This post continues insights into the China IP Management Standard, a topic covered in an earlier CREATe blog post. The post outlines how companies across China are seeking certification in IP Management after the March 1, 2013 launch of the Norms for Enterprise Intellectual Property Management. While it is still too early to discern potential impact of the standard, the launch of the Chinese IP Management Standard and the exposure it has received among Chinese companies reinforces the development of an IP culture in China. National Framework for IP Management The standard represents the government’s trend toward providing a national framework to help domestic companies improve their ability to better create, manage, protect and market IP, and related risk control. It has the potential to act as a major catalyst for the improvement of the IP environment in China. China has a goal of becoming a country of innovation by 2020, and the implementation of an effective IP management strategy under which the full potential and maximum value of its IP can be realized, is an important element of the 2020 goal. Additionally, adopting a systems management approach to IP protection and compliance reduces an enterprise’s risk of infringing IP rights of others while providing support in achieving the enterprises own operational goals. Widespread Adoption According to publicly available information, more than 1800 companies across 14 provinces have sought certification for IP Management from the government. While the certification achievement rate is not known, Chinese enterprises recognize the importance of effectively managing intellectual property and adopting an enterprise-wide management systems approach. By incorporating Chinese IP management principles into company culture, the IP management system can evolve from one of risk management to one closely aligned with the overall operations of the enterprise. Structure of the Standard: The IP management standard reflects China’s efforts to provide a framework to improve its domestic enterprises’ capability in IP management and related risk control. A key component of the new standard is the inclusion of the Plan-Do-Check-Act cycle, which consists of 4 primary activities:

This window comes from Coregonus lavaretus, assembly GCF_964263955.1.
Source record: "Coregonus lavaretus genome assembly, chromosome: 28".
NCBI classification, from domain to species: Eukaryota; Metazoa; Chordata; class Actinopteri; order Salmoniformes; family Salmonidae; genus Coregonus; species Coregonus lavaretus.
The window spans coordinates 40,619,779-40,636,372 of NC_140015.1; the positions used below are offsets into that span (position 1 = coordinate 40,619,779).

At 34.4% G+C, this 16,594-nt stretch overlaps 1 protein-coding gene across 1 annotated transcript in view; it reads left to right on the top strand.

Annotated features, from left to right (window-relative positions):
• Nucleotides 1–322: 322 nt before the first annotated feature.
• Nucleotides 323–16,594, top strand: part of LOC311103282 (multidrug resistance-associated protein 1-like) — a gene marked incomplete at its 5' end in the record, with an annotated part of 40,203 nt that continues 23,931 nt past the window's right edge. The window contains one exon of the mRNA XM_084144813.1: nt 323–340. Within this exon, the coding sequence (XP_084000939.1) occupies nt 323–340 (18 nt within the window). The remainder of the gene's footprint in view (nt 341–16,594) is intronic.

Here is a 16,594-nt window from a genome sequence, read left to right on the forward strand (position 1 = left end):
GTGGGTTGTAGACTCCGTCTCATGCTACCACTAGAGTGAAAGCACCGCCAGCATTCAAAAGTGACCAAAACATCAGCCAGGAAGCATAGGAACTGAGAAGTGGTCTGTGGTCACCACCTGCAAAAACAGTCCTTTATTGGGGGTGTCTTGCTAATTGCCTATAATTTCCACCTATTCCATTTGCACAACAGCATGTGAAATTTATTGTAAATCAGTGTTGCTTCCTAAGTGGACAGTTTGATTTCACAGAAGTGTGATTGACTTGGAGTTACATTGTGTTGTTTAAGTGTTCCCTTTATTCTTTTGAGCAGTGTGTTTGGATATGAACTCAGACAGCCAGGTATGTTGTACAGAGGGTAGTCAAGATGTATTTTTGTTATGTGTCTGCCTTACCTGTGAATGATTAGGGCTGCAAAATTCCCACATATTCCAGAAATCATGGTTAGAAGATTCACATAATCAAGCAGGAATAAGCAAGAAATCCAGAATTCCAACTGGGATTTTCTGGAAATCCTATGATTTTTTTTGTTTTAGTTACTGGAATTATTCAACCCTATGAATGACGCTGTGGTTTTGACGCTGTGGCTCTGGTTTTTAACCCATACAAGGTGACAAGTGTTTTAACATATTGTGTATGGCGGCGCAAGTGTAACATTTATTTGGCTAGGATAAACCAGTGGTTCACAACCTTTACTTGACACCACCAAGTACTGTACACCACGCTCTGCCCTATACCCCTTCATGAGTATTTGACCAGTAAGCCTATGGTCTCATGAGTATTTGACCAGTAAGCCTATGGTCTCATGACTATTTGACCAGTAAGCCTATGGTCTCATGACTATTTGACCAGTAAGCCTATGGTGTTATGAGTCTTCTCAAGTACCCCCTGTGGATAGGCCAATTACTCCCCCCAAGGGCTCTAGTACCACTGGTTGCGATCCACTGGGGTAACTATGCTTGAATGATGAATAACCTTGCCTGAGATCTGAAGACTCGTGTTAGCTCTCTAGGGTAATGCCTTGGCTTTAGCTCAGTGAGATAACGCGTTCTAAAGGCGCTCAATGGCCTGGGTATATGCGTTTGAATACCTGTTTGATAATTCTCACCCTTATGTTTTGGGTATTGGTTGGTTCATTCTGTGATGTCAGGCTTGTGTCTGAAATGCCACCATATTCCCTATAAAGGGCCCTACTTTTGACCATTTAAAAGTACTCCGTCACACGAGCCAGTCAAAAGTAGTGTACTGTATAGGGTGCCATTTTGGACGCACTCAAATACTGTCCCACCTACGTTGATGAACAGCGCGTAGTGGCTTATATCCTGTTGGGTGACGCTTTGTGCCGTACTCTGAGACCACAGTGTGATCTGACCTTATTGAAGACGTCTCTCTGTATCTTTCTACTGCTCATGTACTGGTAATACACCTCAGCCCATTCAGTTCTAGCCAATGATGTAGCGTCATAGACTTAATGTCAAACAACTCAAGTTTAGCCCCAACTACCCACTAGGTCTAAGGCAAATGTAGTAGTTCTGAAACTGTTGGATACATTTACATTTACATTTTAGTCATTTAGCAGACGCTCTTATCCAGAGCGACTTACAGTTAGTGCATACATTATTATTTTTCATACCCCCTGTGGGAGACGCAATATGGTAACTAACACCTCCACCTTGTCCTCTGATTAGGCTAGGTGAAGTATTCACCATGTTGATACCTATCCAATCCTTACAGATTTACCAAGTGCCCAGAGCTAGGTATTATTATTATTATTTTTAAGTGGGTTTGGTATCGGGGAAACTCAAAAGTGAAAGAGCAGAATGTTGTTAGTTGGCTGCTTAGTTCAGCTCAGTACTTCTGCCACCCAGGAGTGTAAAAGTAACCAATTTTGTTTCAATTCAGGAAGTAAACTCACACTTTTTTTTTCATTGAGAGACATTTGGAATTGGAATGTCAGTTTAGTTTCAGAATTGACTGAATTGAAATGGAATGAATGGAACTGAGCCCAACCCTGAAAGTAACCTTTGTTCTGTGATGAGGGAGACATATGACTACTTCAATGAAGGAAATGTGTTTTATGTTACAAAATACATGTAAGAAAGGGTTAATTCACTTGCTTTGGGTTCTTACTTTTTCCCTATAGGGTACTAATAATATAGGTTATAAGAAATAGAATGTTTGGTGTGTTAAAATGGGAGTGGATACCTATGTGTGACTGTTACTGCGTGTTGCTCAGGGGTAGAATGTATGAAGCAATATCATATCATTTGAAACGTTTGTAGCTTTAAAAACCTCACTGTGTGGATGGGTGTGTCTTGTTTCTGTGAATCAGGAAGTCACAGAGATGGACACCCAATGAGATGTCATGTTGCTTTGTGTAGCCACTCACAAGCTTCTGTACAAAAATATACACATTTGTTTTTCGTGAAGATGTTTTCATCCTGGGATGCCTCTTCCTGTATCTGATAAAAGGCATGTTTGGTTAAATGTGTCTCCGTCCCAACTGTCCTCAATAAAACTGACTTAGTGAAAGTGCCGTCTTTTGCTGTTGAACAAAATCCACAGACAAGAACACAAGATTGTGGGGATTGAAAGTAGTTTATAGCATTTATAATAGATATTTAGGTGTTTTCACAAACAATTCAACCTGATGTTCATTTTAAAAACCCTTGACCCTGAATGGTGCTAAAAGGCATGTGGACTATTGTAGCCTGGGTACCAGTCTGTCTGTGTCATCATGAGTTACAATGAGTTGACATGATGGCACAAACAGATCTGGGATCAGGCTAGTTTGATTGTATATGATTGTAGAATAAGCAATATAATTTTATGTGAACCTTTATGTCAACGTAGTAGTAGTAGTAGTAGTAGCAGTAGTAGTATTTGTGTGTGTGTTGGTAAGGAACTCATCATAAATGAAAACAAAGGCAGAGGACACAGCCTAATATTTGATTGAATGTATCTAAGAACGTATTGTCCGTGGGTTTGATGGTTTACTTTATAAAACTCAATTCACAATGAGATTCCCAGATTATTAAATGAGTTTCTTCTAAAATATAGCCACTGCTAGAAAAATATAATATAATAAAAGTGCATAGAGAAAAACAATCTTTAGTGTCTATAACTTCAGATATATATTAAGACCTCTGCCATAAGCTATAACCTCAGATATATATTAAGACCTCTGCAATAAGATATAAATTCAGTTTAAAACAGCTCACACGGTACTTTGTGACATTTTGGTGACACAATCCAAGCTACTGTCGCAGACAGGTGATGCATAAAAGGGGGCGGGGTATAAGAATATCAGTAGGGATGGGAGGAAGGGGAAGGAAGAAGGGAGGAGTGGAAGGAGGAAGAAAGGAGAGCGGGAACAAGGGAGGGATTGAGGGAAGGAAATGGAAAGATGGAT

- Plan: Identify an improvement area and develop a plan
- Do: Implement the plan
- Check: Measure the performance and analyze the results
- Act: Identify and implement corrective action.
The strong focus on the National IP Management Standard points to a rising interest in innovating and protecting IP. This is mirrored in CREATe.org’s work in China, where a broad range of Chinese companies participated in the pilot program of CREATe Leading Practices for IP Protection to assess and improve systems for better managing Intellectual property. CREATe.org will continue to follow progress on the National IP Standard. Check back for the latest updates.